Anand K Verma headed the Research & Analysis Wing, (R&AW), India’s external intelligence agency from 1986-1989. He is an expert on the region, particularly Pakistan and Sri Lanka.
The time has arrived for the unspoken to be spoken: Radical Islam is at war with India.
The objectives of the war are to destroy India as a nation with a composite culture and multi-ethnic society, and replace it with a phenomenon which began as an enclave in Saudi Arabia in the 7th century and has already enveloped a good part of the globe.
Its spread so far is a proof of its inherent strength. In its historical march to its present expanse, it has destroyed empires, countries, religions, culture and people. It is continuously making inroads into territories where it was earlier unknown. Those who fail to comprehend its dynamics, do so at their own peril.
Radical Islam is what Prophet Mohammed is believed to have given to the citizens of Medina after his flight from Mecca. He outlined an ideology, couched in religious terms, from which an escape was next to impossible.
The ideology offered no accommodation except on its terms, ruled out all compromises, and demanded an allegiance with any violation of what was declared blasphemous, inviting instantaneous annihilation.
As radical Islam spread far and wide beyond Mecca and Medina, often in the shadow of the sword, it did encounter powerful ideas which after mellowed it and sometimes led to the emergence of new sprouts.
Sufi Islam was one such product which toned down the hard features of the original concepts and introduced new ones. It conditioned the Islamic mindset to the acceptance of co-existence with other cultures and religions. Although principally it was radical Islam which made its first forays into India in the middle and early mid centuries, the one that settled down was not so radical. Its core was impacted by Hindu philosophy, Bhakti movements and new strains within it such as Akbar’s Deen-e-Ilahi. The result was a broad based coexistence of Islam with all other religions in India.
But the purists were not amused by what they saw as contamination of Islam. Their brigade was led by the contemporary Ulemas. The one who struck an abiding blow to radical Islam was Shah Waliullah (1703-62), celebrated in history as a Muslim reformer or a hardliner.
Waliullah held that the essence of the scriptures i.e. Koran, Sunnah and Hadith could not be diluted and the purpose of Islam must remain synchronous with the Prophet’s vision. Two generations later, Waliullah’s followers founded the Deoband seminary of theology. The seminary was not just a Madrassa for religious teachings but its instructions were inspired by a larger purpose of avenging the1857 defeat by the British of the Muslim empire.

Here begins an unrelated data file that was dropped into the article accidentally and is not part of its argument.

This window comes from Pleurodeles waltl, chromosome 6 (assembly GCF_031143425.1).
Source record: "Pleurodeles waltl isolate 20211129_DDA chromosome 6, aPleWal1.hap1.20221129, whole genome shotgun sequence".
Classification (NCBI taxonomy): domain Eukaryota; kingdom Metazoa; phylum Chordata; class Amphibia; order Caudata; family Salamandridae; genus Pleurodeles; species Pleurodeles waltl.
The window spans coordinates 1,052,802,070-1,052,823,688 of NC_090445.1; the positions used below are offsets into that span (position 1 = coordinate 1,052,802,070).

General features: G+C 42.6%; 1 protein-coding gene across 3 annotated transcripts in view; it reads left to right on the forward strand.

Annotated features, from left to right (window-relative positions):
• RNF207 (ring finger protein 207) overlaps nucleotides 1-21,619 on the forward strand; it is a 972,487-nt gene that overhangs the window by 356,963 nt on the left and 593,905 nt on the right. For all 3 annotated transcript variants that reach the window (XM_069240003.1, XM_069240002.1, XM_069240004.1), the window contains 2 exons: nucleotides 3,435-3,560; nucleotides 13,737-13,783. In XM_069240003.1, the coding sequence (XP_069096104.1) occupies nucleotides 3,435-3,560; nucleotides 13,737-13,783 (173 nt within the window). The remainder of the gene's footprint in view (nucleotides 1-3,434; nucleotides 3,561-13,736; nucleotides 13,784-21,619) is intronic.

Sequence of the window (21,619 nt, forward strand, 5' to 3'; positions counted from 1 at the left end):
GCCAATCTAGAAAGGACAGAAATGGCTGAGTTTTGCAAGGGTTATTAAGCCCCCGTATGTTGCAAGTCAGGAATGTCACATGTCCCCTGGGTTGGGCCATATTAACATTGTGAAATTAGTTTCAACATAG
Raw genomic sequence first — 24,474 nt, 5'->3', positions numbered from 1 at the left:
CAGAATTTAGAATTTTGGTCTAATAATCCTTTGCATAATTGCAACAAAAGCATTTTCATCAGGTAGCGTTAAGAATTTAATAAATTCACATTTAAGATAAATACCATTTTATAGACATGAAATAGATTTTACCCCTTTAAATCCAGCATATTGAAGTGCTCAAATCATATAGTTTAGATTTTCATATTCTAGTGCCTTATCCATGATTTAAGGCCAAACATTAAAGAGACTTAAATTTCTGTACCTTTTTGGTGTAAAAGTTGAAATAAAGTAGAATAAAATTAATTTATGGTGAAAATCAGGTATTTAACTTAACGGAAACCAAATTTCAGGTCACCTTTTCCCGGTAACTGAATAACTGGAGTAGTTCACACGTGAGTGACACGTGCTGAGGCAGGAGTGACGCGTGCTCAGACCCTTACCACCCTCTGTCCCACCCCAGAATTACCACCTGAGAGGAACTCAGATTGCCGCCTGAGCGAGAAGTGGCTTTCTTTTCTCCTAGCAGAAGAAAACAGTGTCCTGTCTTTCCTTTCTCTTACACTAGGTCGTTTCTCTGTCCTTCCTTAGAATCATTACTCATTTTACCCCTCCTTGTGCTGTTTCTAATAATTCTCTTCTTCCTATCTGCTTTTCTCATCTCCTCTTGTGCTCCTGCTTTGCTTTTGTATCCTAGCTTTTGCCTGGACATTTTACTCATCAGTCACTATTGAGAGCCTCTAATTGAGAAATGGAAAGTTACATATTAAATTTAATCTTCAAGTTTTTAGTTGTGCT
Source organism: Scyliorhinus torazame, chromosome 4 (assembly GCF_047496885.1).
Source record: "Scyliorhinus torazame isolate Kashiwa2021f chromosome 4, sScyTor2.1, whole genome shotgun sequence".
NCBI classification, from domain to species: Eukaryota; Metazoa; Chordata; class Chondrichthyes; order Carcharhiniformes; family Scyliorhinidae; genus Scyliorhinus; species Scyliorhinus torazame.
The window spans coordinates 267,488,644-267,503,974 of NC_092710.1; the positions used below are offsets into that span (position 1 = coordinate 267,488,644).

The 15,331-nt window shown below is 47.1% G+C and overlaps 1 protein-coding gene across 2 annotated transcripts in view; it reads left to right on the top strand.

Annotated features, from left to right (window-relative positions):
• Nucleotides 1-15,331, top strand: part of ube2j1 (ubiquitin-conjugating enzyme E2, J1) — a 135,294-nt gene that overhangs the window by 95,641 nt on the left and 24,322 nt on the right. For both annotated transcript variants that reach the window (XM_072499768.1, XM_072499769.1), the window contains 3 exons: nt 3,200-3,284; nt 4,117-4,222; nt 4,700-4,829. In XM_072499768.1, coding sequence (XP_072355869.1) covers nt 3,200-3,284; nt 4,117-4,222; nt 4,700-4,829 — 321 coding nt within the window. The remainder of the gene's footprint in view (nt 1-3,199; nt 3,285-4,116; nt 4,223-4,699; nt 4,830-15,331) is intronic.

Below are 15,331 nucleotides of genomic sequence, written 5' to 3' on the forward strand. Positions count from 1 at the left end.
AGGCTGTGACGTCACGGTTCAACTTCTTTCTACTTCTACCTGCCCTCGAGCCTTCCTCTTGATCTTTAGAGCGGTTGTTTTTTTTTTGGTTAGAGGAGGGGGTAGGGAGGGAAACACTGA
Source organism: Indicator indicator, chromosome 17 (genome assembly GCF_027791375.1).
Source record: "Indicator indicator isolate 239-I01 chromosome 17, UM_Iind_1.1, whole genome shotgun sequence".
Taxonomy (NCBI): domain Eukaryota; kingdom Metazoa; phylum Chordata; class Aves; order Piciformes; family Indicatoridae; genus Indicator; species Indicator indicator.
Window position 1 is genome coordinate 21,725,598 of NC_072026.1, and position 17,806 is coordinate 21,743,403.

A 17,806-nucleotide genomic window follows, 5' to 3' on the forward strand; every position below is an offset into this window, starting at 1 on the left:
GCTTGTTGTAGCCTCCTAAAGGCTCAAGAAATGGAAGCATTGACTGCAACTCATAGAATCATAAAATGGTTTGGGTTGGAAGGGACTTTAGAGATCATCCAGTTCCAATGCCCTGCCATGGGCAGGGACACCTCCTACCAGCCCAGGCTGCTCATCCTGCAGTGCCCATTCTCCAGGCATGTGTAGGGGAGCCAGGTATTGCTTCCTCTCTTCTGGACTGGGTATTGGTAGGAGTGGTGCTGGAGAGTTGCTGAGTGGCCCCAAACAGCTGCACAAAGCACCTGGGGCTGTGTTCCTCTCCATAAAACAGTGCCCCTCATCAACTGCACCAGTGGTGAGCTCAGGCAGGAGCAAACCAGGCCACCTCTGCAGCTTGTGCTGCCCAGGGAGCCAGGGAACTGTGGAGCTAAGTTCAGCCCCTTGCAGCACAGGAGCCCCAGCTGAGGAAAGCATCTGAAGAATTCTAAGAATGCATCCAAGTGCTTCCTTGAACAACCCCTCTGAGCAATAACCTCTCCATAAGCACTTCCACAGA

The seminary was the first Mujahid enterprise in the country. Its theme remained the same throughout the later history, camouflaged cleverly through theological dissertations, disseminated through a network of Madrassas which quickly sprang into existence, primarily in Muslim heartlands of India. Unrestrained and uninterrupted supply of Wahabi funds from foreign sources has provided oxygen to their activities and to their take on Islam.
This school and its indoctrinations have had a legendary influence over the Muslim world. The Taliban of Afghanistan is the product of Deoband thinking as it evolved in Pakistan after partition. The Wahabis and the Salaifis of Saudi Arabia can be counted as clones of the Talibanised mindset.
Osama bin Laden given another push to radical Islam by crafting the International Islamic Front in 1998. Student Islamic Movement of India(simi) and Indian Mujahaideen(IM) are the present day practitioners of Waliullah’s mantra.
Al Qaeda and five extremist organizations from Pakistan like Lashkar-e-Taiba, Harkat-ul-Mujahiddeen and Hizbul-e-Jihad-e-Islami, among others from other Islamic countries, became the founding members of the Front, with Christian and Jews as its targets. Its ideology spawned a Pan Islamic thrust. It emphasized that a Muslim’s first loyalty was to his creed, not his nation; any means of violence could be employed including weapons of mass destruction to achieve political and other aims; and belonging to one Ummah a Muslim could participate in any struggle worldwide where Islam or its believers were being victimized.
With this ideology, drawn from scriptures, a Muslim was freed from the need of having any further organizational guidance from the Front. The result was that many Muslim groups in many parts of the world, started thinking and acting on identical lines. There was an upsurge in fundamentalism and terror worldwide. Later the list of enemies was expanded to India to include Hindus.
The Pakistani members of the Front, guided by ISI of Pakistan, had narrower aim i.e., India, though they were also used by ISI to support Pan Islamist ambitions of Pakistan. Their imprints were found in all major regions of Islamic upheaval such as Bosnia, Chechnya, Xingjian, Philippines etc.